In "The Imaginations of Unreasonable Men: Inspiration, Vision and Purpose in the Quest to End Malaria," author Bill Shore examines the drive behind scientists' quest to achieve the seemingly impossible: a vaccine for malaria.
Malaria is a disease that is transmitted by mosquitoes. In 2008, there were between 100 and 300 million cases -- an estimated one million of which were fatal, according to the U.S. Centers for Disease Control and Prevention. Most deaths caused by malaria occur in sub-Saharan Africa.
Shore is the founder of Share Our Strength, a nonprofit group that fights hunger across the nation.
Introduction, The Imaginations of Unreasonable Men
By Bill Shore
At my dining room table, the glow of two flickering candles illuminates the photograph of a beautiful young woman. In the image she is thirteen years old and sitting attentively at a polished wooden desk. Her skin is coffee brown, her eyes bright and searching, and her dazzling smile and gentle expression hold the promise of a limitless future.
The picture was taken in an Ethiopian village called Yetebon, about a three-hour drive south of Addis Ababa. I was there in 2002 with a delegation of business and philanthropic leaders who support Share Our Strength, the anti-hunger organization my sister and I founded in 1984 following one of Ethiopia's most devastating famines. We started the organization with the belief that everyone has a strength to share in the global fight against hunger and poverty, and that in these shared strengths lie sustainable solutions.
Project Mercy is a U.S.-based nonprofit that seeks to educate and supplement healthy lifestyles for impoverished communities around the world. Its first and main campus is located in Yetebon, where Project Mercy had built schools and kitchens and helped to plant community gardens. In the wake of a famine, the group was in the midst of a new construction project -- a hospital. Share Our Strength had gone to Yetebon to partner with Project Mercy and to generate more awareness and resources for its work.
At one point in our trip, a few of us stepped into an English class in the Project Mercy campus school. The teacher asked one child after another to stand and tell us what they wanted to be when they were older. After each child had spoken, and after I had thanked the class for allowing us to visit, one girl said something so quietly that I could hardly hear her. She was the only person who spoke without being called upon. I walked over and knelt down to ask her what she had said. She repeated so that I could hear it: "God bless you."
Like any child, she was shy, but unlike many she did not look away. Something about her presence set her apart. She told me her name. I asked her to write it down for me so that I would know the correct spelling. She searched her notebook for an empty space and carefully formed the letters of the English alphabet she had learned in school, writing "Alima Dari."
We talked for five or ten more minutes. I told her where we were from and why we'd come to visit. I complimented her on her English. She told me about her brothers and about her walk to school, and where her family lived.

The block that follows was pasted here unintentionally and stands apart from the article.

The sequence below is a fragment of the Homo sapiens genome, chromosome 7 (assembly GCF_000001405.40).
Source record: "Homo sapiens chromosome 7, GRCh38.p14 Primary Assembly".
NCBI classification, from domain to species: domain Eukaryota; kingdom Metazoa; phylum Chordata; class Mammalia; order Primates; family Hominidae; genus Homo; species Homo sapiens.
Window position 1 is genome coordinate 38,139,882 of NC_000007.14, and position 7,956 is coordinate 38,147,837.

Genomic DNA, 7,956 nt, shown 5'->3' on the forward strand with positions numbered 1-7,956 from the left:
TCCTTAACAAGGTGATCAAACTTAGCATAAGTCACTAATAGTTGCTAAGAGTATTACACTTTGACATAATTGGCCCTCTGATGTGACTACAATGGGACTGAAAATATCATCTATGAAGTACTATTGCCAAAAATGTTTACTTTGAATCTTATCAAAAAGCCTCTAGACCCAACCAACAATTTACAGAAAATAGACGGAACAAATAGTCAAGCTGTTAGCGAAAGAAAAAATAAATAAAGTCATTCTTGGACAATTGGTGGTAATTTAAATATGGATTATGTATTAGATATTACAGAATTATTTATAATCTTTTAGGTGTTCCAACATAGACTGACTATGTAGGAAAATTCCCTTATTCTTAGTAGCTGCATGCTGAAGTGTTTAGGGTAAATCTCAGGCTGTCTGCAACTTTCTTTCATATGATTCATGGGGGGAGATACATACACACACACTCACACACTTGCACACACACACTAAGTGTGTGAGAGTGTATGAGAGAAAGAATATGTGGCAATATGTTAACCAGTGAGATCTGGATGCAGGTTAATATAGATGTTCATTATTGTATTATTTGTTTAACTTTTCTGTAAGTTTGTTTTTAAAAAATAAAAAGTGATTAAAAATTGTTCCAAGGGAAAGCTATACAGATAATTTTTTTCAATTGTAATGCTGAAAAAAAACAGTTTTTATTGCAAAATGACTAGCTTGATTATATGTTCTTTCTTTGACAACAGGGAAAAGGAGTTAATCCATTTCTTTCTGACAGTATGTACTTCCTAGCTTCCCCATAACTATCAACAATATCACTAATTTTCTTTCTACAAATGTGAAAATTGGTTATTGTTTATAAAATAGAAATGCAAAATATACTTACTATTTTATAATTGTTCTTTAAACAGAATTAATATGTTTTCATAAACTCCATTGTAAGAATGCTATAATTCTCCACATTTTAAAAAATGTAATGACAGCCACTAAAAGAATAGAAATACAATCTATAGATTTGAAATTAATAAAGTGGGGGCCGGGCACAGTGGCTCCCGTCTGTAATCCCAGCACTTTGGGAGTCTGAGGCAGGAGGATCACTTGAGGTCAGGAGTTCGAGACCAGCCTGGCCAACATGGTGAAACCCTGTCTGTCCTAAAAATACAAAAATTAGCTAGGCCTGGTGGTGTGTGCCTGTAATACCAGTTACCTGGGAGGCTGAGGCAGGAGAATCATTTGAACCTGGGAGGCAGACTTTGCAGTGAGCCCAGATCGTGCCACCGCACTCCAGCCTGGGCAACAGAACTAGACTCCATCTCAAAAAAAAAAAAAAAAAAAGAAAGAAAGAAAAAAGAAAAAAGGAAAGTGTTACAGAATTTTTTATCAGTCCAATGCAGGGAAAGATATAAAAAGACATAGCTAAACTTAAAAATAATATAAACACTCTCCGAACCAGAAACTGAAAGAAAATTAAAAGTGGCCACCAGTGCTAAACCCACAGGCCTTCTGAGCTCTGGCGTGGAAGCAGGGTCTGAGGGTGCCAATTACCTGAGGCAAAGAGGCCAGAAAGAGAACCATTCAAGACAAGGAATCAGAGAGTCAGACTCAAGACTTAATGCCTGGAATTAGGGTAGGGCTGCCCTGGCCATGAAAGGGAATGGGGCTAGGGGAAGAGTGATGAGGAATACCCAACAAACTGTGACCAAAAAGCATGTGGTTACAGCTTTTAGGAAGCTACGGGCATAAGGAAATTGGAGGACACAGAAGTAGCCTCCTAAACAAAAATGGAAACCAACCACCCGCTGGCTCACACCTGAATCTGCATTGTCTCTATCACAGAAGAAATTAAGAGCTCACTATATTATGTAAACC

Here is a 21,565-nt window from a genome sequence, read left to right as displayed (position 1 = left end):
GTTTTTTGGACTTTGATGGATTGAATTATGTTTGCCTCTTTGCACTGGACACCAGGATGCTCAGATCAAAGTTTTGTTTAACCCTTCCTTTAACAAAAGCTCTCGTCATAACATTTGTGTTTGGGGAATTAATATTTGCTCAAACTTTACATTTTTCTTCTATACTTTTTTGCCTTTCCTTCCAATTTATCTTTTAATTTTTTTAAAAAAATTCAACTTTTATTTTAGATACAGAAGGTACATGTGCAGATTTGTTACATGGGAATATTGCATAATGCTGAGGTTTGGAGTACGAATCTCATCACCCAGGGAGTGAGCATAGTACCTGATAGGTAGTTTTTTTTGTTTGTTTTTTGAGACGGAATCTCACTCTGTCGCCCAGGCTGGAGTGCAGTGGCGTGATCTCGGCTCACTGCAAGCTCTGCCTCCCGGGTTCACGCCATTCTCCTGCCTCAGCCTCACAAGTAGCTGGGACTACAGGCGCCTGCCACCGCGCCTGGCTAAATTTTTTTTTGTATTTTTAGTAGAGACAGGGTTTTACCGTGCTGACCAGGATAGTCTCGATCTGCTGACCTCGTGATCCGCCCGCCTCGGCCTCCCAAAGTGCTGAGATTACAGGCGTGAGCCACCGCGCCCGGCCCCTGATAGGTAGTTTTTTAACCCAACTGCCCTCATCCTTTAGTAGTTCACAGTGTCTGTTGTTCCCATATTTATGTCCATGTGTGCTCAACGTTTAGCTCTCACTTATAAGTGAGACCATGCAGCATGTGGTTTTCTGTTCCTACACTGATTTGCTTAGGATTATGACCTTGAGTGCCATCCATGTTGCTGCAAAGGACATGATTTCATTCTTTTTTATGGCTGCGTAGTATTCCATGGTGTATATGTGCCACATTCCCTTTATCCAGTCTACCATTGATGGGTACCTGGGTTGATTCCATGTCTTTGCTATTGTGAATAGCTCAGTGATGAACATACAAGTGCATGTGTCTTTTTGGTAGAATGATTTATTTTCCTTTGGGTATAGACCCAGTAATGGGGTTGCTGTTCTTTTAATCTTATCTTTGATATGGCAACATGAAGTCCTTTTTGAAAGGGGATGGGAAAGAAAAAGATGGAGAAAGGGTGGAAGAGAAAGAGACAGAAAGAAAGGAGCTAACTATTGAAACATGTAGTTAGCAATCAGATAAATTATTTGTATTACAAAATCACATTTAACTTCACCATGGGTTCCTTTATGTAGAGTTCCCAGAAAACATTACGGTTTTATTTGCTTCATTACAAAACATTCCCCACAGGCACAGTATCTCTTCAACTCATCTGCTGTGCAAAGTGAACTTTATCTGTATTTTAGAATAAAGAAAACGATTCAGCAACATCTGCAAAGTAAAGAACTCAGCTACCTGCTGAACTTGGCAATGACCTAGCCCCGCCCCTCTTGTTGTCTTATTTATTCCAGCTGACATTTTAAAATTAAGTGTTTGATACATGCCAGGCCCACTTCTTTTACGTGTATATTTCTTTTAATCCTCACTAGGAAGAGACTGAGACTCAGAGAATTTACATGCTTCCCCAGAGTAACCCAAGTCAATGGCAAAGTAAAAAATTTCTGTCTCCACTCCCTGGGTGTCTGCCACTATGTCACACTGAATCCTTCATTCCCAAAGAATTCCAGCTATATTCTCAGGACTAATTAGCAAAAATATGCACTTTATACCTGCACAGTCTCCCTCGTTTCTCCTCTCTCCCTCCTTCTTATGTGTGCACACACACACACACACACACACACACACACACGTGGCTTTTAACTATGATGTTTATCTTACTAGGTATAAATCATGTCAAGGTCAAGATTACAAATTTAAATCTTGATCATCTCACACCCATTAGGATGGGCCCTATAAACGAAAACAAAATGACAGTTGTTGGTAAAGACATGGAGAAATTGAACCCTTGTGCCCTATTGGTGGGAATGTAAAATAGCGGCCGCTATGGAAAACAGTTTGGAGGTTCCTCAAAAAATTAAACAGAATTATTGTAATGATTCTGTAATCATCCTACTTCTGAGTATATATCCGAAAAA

Eventually, I rejoined the Share Our Strength group to tour the cattle shed, the gardens and kitchen, and the partially built hospital. When finally it was time for us to leave, all of the children, hundreds of them, lined the road from the school to the main gate. As I walked toward them, I scanned the faces for Alima's. There were close to three hundred children, standing three rows deep. It should have been impossible to find her. In fact I soon realized that it was impossible not to find her.
She beamed at me, and I waved and yelled "Alima!" I reached across the first row of children and we shook hands again.
On my way back to Addis Ababa, and to the United States, I asked myself why one young woman among so many had made such an impression on me. I didn't fully understand it then, nor do I claim to understand it now. I just knew that it moved me. I was simply delighted to have met Alima. I was struck by the sense that anything was possible for her -- or for anyone who was so ready to live life to the fullest. From that day forward I followed her progress. For a little over a year we exchanged letters. I received pictures of her reading her graduation speech. I have had many different experiences in my travels for Share Our Strength, but never have I connected with anyone quite the way I did with Alima.
The following summer, when my colleague Chuck Scofield returned to Ethiopia, I gave him a handwritten letter to deliver to Alima. Though Chuck and I keep in close touch, I didn't hear from him for weeks. Then one morning I received this email:
Dear Billy, I have not called because I have been avoiding sharing bad news that I learned with regard to Alima. She died a couple of months ago as a result of TB and cerebral malaria. All at Project Mercy were and are extremely sad about losing such an amazing person. Evidently the hospital in Butajira only treated the TB without realizing that she had the most deadly form of malaria. By the time they got her to the hospital in Addis it was too late. I hate like hell to share this news with you.